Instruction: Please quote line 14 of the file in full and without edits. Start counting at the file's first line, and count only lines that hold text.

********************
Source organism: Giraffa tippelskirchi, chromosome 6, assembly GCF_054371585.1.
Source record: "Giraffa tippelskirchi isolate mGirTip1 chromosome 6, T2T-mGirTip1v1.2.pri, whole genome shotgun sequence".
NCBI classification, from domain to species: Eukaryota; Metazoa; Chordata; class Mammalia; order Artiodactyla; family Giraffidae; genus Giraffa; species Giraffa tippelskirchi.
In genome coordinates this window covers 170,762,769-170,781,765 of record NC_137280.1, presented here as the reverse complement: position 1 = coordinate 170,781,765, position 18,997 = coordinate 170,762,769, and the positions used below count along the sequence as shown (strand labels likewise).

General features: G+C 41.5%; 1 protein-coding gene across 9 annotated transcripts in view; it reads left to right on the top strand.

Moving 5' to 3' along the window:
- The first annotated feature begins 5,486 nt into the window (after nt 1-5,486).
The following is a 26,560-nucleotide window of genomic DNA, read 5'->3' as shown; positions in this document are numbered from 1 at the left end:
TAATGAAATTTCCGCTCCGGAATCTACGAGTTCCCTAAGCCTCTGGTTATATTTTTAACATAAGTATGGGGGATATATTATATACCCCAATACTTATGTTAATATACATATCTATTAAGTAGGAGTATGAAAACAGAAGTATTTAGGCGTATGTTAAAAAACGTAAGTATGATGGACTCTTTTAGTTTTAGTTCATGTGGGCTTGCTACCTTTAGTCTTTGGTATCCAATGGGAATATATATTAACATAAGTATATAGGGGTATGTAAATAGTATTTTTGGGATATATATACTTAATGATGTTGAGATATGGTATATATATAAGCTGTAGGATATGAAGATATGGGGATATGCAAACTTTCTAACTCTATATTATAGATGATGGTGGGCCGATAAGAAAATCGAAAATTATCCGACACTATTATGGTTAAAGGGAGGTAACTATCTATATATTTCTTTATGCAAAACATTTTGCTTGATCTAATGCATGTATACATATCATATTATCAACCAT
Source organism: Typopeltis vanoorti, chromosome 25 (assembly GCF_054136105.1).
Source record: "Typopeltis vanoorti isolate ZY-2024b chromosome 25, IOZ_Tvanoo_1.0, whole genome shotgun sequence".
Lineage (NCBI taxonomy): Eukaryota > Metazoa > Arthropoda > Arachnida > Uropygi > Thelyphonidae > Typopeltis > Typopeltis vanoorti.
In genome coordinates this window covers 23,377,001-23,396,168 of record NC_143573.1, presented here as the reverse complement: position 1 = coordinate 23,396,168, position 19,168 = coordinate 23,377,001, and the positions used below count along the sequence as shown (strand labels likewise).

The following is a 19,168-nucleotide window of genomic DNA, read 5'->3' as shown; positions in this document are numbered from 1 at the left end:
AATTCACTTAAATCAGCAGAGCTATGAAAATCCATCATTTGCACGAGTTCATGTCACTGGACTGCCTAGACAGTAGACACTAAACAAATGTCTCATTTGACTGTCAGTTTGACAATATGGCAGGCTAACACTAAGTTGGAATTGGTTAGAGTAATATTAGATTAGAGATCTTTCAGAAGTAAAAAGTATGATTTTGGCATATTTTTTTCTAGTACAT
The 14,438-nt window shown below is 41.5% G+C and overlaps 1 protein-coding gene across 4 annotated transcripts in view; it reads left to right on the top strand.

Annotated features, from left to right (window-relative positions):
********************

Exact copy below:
The following is a 19,168-nucleotide window of genomic DNA, read 5'->3' as shown; positions in this document are numbered from 1 at the left end: